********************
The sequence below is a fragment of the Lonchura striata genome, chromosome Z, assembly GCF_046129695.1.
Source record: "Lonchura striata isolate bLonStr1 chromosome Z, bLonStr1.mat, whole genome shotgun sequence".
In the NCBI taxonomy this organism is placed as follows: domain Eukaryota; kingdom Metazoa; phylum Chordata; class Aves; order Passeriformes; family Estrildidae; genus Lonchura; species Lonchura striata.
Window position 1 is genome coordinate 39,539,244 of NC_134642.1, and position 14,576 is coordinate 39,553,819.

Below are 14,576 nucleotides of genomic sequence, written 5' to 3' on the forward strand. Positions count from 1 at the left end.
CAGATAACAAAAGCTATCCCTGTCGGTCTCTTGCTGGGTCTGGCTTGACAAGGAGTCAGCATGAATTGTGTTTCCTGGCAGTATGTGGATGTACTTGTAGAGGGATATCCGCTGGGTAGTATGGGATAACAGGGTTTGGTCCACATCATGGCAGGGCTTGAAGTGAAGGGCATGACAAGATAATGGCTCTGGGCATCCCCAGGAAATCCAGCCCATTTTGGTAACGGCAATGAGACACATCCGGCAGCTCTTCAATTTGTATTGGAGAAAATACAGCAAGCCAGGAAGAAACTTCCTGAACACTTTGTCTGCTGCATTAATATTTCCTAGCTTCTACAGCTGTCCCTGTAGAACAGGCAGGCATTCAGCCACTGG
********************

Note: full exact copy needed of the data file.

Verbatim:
The sequence below is a fragment of the Lonchura striata genome, chromosome Z, assembly GCF_046129695.1.
Source record: "Lonchura striata isolate bLonStr1 chromosome Z, bLonStr1.mat, whole genome shotgun sequence".
In the NCBI taxonomy this organism is placed as follows: domain Eukaryota; kingdom Metazoa; phylum Chordata; class Aves; order Passeriformes; family Estrildidae; genus Lonchura; species Lonchura striata.
Window position 1 is genome coordinate 39,539,244 of NC_134642.1, and position 14,576 is coordinate 39,553,819.

Below are 14,576 nucleotides of genomic sequence, written 5' to 3' on the forward strand. Positions count from 1 at the left end.
CAGATAACAAAAGCTATCCCTGTCGGTCTCTTGCTGGGTCTGGCTTGACAAGGAGTCAGCATGAATTGTGTTTCCTGGCAGTATGTGGATGTACTTGTAGAGGGATATCCGCTGGGTAGTATGGGATAACAGGGTTTGGTCCACATCATGGCAGGGCTTGAAGTGAAGGGCATGACAAGATAATGGCTCTGGGCATCCCCAGGAAATCCAGCCCATTTTGGTAACGGCAATGAGACACATCCGGCAGCTCTTCAATTTGTATTGGAGAAAATACAGCAAGCCAGGAAGAAACTTCCTGAACACTTTGTCTGCTGCATTAATATTTCCTAGCTTCTACAGCTGTCCCTGTAGAACAGGCAGGCATTCAGCCACTGG